It’s hard to believe this will translate into delicious food, but Silo’s superpower is that it’s not good theory. Even Dent and Famurewa had to concede that McMaster’s dishes are a delight. Tropea onions with cuttlefish garum, Maitake mushroom with Szechuan pepper and miso – these encapsulate everything McMaster has said about zero waste, but they don’t taste worthy.

zero waste restaurant

A dish of mussels, fennel and oyster

“These puffed crisps are made from a by-product of fermentation, so they’re a by-product of a by-product,” he enthuses about the crisp, golden crackers his staff are removing from the oven. Yet they are just great crackers, served with fresh goat’s cheese, to the naked eye.

I’m impressed – but I’m also stumped as to how Silo can be scaled down for an average household. McMaster’s answer intrigues: he’s been asked this before, many times. “I don’t know why I’m responsible for figuring out zero waste solutions for all humanity. It’s a big old design challenge,” he laughs. “All restaurants could do what we do, but the home is a different system. You can’t do whole animal butchery or fit a pail of cream in the fridge.”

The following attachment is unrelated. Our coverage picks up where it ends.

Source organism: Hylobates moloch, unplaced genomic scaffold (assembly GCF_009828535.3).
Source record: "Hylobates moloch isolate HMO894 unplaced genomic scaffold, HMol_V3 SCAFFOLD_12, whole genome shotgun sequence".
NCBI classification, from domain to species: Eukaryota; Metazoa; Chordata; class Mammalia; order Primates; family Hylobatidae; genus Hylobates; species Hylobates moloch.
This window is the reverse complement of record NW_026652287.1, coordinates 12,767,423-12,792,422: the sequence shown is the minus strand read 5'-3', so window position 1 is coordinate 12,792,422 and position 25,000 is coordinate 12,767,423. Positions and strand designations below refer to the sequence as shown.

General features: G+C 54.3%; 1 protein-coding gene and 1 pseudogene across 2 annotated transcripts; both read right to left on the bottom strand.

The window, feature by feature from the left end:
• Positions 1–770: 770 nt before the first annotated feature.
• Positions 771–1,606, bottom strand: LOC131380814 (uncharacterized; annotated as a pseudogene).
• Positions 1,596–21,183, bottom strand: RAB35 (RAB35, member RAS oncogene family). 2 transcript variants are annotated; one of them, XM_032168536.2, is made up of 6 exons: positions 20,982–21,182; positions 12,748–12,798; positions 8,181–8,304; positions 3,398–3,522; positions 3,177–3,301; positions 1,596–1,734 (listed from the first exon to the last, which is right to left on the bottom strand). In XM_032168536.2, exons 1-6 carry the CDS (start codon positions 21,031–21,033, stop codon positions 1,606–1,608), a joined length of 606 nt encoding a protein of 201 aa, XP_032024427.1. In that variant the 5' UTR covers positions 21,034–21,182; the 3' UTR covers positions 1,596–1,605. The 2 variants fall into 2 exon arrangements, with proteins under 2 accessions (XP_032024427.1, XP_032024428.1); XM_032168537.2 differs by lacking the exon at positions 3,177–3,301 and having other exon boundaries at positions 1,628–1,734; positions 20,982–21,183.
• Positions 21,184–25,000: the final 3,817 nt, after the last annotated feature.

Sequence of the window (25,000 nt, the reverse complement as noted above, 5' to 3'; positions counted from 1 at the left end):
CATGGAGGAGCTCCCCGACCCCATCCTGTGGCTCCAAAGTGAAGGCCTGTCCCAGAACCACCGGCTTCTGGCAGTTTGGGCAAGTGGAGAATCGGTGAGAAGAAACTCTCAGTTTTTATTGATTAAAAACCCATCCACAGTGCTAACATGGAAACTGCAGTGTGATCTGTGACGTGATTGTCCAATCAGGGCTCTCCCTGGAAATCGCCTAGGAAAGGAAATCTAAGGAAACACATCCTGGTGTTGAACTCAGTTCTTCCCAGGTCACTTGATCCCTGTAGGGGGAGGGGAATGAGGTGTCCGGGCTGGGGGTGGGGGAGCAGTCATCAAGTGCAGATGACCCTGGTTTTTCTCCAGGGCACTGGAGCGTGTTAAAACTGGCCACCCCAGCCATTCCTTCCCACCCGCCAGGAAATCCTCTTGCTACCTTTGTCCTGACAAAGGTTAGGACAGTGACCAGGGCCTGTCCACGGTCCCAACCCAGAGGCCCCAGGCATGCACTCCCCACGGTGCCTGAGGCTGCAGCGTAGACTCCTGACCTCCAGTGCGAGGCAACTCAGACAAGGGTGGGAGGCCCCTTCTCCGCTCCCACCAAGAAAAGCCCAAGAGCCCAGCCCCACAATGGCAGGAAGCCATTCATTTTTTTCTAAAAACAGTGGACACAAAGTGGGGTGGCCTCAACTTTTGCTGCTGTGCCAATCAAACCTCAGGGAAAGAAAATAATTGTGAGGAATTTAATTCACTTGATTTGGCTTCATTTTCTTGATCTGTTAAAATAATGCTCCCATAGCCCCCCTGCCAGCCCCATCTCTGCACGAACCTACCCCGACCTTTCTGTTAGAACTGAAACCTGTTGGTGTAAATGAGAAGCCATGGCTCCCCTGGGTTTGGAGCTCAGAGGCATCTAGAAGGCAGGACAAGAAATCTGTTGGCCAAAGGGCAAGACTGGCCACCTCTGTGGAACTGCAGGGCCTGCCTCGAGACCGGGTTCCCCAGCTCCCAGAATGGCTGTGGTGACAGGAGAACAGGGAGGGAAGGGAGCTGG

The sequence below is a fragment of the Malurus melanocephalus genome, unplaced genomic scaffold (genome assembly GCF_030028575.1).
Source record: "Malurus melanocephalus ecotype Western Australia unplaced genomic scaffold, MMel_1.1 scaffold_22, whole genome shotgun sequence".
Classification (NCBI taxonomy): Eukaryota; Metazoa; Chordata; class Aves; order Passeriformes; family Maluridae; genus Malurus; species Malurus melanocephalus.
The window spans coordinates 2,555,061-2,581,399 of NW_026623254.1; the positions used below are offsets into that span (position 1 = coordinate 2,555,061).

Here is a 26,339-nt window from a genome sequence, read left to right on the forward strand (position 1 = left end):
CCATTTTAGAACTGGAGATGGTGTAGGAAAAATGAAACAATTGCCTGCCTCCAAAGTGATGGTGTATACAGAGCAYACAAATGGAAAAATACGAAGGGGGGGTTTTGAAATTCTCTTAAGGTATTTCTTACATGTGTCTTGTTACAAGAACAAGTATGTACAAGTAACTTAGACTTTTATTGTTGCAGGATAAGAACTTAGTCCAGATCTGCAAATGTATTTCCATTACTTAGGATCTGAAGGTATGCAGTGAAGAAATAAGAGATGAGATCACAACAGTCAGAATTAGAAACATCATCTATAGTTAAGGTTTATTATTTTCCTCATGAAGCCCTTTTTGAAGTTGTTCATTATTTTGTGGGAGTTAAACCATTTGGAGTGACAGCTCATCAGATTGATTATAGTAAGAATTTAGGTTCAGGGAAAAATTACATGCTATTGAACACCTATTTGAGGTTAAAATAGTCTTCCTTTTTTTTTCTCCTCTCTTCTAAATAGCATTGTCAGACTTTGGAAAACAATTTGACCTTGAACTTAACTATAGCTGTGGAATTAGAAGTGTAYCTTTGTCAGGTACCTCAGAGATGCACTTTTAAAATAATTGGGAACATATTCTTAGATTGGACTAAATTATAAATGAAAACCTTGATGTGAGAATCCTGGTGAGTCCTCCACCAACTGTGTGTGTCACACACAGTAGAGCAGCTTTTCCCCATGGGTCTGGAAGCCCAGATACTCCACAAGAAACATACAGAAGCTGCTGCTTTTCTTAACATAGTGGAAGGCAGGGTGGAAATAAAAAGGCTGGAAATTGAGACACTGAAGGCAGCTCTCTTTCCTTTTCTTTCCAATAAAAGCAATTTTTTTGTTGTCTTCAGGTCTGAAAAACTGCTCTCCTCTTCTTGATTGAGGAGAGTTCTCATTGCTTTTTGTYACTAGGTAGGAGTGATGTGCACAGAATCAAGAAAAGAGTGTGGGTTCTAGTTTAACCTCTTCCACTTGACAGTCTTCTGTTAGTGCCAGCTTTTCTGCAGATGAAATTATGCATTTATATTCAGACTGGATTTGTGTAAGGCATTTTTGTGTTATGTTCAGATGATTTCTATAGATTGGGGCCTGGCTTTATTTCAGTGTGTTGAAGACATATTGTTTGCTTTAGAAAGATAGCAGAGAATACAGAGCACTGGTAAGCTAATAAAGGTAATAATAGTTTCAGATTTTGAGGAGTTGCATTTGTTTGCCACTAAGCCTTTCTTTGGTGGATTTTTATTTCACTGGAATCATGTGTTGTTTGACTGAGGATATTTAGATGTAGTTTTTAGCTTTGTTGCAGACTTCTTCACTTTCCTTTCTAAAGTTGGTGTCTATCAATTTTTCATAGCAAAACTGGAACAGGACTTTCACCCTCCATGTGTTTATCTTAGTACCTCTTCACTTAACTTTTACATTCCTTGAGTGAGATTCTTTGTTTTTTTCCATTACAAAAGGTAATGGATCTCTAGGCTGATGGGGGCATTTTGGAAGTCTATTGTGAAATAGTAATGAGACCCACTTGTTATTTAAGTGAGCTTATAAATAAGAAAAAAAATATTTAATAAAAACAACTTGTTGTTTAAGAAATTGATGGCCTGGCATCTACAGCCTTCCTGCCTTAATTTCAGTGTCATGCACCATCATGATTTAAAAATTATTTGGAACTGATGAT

Zero waste at Silo is a blueprint for restaurants and other industries. Zero waste at home is a separate issue – albeit one the indefatigable McMaster has recently started tackling.

The Zero Waste Cookery School is his online platform separate to Silo, featuring buying and cookery tips suitable for most budgets. “It’s not so radical as the restaurant, because I want it to be accessible,” McMaster continues. There is an acknowledgement there that for most people, eating sustainably can be hard. It’s an exciting venture for a chef who has spent over a decade at the zero-waste frontier; who was fermenting and buying in bulk long before it was trendy. He is earnest, and he is evangelical, and I can see why he’s been called self-righteous. But like that plastic cube, that seems a reductive take on someone working hard to do right and enable others to try.

Images: Laurie Fletcher